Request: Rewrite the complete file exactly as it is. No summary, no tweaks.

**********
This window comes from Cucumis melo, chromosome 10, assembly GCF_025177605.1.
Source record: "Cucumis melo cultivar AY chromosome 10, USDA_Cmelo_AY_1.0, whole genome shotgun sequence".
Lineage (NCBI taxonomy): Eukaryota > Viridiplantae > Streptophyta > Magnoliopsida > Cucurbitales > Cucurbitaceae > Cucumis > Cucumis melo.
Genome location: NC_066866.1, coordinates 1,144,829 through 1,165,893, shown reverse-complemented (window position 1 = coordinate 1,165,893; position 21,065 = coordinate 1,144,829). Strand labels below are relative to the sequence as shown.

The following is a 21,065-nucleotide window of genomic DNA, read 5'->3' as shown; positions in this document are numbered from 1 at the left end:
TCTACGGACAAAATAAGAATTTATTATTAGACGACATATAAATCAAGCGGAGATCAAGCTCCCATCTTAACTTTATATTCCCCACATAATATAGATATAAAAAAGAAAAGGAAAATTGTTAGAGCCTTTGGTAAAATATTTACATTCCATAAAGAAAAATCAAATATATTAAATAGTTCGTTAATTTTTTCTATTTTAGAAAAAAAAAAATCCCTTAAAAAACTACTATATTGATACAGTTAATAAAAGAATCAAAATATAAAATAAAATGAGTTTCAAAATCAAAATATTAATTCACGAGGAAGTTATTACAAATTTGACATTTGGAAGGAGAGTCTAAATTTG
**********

This window comes from Cucumis melo, chromosome 10, assembly GCF_025177605.1.
Source record: "Cucumis melo cultivar AY chromosome 10, USDA_Cmelo_AY_1.0, whole genome shotgun sequence".
Lineage (NCBI taxonomy): Eukaryota > Viridiplantae > Streptophyta > Magnoliopsida > Cucurbitales > Cucurbitaceae > Cucumis > Cucumis melo.
Genome location: NC_066866.1, coordinates 1,144,829 through 1,165,893, shown reverse-complemented (window position 1 = coordinate 1,165,893; position 21,065 = coordinate 1,144,829). Strand labels below are relative to the sequence as shown.

The following is a 21,065-nucleotide window of genomic DNA, read 5'->3' as shown; positions in this document are numbered from 1 at the left end:
TCTACGGACAAAATAAGAATTTATTATTAGACGACATATAAATCAAGCGGAGATCAAGCTCCCATCTTAACTTTATATTCCCCACATAATATAGATATAAAAAAGAAAAGGAAAATTGTTAGAGCCTTTGGTAAAATATTTACATTCCATAAAGAAAAATCAAATATATTAAATAGTTCGTTAATTTTTTCTATTTTAGAAAAAAAAAAATCCCTTAAAAAACTACTATATTGATACAGTTAATAAAAGAATCAAAATATAAAATAAAATGAGTTTCAAAATCAAAATATTAATTCACGAGGAAGTTATTACAAATTTGACATTTGGAAGGAGAGTCTAAATTTG